The Hi-8 format has about 430 lines of resolution (the exact number varies with the website ) and a bandwidth of 5.5 MHz for luma. This means a sample rate of at least 11.0 MHz is needed to catch all theoretical possible detail. All this technical mumbo-jumbo just means the minimum resolution needed should be 576x576/480(pal/ntsc). DVD is 720x576/480 so as a final target should be fine.

If your Hi-8 camcorder has S-video output, use it. Color is stored separate on Hi-8 tape (color under) and using composite to capture would only mean the camcorder first joins luma and chroma together, after which your capture card has to separate them again. Separating luma and chroma costs detail and causes little color errors. Look in the capture guide for the term 'combfilter' to see what those errors are. Using a s-video lead keeps luma and chroma separate and improves the capture quality.

Wether a BT878 or a Philips is bests depends on what you think is best. I like my Philips SAA7134, others find it blurry. I did not find it so, but this is a matter of taste. The BT878 is rather old by now and has been succeeded by the Conexant CX2388x chips, but there are many other internal and external devices to choose from.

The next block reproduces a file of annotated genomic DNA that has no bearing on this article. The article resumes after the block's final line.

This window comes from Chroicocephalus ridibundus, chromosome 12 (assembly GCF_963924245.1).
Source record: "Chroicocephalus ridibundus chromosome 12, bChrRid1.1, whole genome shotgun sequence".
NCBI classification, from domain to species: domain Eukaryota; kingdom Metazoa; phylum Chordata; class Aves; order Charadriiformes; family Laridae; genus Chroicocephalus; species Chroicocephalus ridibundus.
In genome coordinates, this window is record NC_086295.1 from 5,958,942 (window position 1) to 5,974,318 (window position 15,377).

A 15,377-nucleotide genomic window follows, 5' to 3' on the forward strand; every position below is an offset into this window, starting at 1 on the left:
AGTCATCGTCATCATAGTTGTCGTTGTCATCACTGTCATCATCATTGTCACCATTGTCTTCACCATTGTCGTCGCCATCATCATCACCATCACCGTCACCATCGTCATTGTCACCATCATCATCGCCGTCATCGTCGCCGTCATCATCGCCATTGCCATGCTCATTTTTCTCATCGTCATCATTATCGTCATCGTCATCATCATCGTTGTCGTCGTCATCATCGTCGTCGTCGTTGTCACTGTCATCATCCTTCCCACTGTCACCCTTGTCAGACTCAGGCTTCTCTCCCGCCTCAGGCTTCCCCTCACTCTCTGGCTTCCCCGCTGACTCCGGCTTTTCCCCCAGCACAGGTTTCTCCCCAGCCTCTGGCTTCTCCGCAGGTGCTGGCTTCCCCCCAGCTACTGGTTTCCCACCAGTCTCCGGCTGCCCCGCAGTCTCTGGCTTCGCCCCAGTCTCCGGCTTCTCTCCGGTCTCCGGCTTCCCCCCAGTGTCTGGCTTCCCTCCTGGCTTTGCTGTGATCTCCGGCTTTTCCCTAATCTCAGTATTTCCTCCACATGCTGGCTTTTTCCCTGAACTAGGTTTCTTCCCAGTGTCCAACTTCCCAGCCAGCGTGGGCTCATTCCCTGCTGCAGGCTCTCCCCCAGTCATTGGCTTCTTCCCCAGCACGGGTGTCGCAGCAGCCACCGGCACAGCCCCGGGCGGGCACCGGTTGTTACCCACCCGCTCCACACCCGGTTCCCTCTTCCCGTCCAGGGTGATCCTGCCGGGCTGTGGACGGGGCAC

If you go for the Asus, the best capture resoluton for DVD production is 704x576 NOT 720x576 (or 704x480 if you are in NTSC country) if you want to keep the apect ratio correct.

Best capping software depends. I use VirtualVCR. A lot of people use Virtualdub or VirtualdubSync. To get vdub running with the Asus you may need to tweak the registry a bit. Look here for more info. Only step 7 is needed, don't try to change the driver. Again, there are many other choices.

Dscaler supports the BT878, the SAA71xx and the CX2388x chips. Dscaler also has some filters enabled (like deinterlacers), so what you see there may not look the same as your caps. That is normal.

If you really want best quality and do color corrections etc., don't cap directly to MPEG2. Cap to harddisk first using a lossless codec like huffyuf, do any filtering and processing that is required in avisynth, vdub or whatever and encode to MPEG2 last. Read te DOOM9 analogue capture guide for the gory details.

Last edited by Arachnotron; 28th March 2004 at 23:20.
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Old 29th March 2004, 02:07   #3  |  Link
ADLANCAS
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Nice explanation!